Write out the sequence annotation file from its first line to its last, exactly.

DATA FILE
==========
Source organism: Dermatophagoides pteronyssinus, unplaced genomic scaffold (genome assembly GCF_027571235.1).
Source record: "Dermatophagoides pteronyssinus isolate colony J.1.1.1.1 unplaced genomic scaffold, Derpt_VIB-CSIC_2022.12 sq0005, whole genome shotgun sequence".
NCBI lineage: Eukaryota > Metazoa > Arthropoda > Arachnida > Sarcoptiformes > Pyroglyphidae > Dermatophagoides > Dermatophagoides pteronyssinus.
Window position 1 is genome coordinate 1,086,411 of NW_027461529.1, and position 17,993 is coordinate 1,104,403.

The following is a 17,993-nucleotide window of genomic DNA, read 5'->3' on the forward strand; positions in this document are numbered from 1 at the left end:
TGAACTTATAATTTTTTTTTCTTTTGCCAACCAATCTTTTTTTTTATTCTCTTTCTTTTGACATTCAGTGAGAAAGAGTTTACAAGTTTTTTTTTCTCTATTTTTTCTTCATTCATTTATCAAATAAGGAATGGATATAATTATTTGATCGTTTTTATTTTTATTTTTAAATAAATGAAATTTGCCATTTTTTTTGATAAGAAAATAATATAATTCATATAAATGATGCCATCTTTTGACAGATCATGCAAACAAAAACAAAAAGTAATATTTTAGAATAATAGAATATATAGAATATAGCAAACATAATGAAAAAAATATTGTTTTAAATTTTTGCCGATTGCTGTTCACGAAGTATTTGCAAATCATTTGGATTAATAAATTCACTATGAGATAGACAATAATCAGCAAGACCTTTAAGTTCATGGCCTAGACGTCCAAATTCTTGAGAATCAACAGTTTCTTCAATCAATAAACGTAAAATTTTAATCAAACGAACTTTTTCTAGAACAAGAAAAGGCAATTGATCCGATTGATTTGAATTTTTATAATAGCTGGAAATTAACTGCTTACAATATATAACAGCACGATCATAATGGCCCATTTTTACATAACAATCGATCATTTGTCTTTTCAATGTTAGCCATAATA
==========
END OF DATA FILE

Source organism: Dermatophagoides pteronyssinus, unplaced genomic scaffold (genome assembly GCF_027571235.1).
Source record: "Dermatophagoides pteronyssinus isolate colony J.1.1.1.1 unplaced genomic scaffold, Derpt_VIB-CSIC_2022.12 sq0005, whole genome shotgun sequence".
NCBI lineage: Eukaryota > Metazoa > Arthropoda > Arachnida > Sarcoptiformes > Pyroglyphidae > Dermatophagoides > Dermatophagoides pteronyssinus.
Window position 1 is genome coordinate 1,086,411 of NW_027461529.1, and position 17,993 is coordinate 1,104,403.

The following is a 17,993-nucleotide window of genomic DNA, read 5'->3' on the forward strand; positions in this document are numbered from 1 at the left end:
TGAACTTATAATTTTTTTTTCTTTTGCCAACCAATCTTTTTTTTTATTCTCTTTCTTTTGACATTCAGTGAGAAAGAGTTTACAAGTTTTTTTTTCTCTATTTTTTCTTCATTCATTTATCAAATAAGGAATGGATATAATTATTTGATCGTTTTTATTTTTATTTTTAAATAAATGAAATTTGCCATTTTTTTTGATAAGAAAATAATATAATTCATATAAATGATGCCATCTTTTGACAGATCATGCAAACAAAAACAAAAAGTAATATTTTAGAATAATAGAATATATAGAATATAGCAAACATAATGAAAAAAATATTGTTTTAAATTTTTGCCGATTGCTGTTCACGAAGTATTTGCAAATCATTTGGATTAATAAATTCACTATGAGATAGACAATAATCAGCAAGACCTTTAAGTTCATGGCCTAGACGTCCAAATTCTTGAGAATCAACAGTTTCTTCAATCAATAAACGTAAAATTTTAATCAAACGAACTTTTTCTAGAACAAGAAAAGGCAATTGATCCGATTGATTTGAATTTTTATAATAGCTGGAAATTAACTGCTTACAATATATAACAGCACGATCATAATGGCCCATTTTTACATAACAATCGATCATTTGTCTTTTCAATGTTAGCCATAATA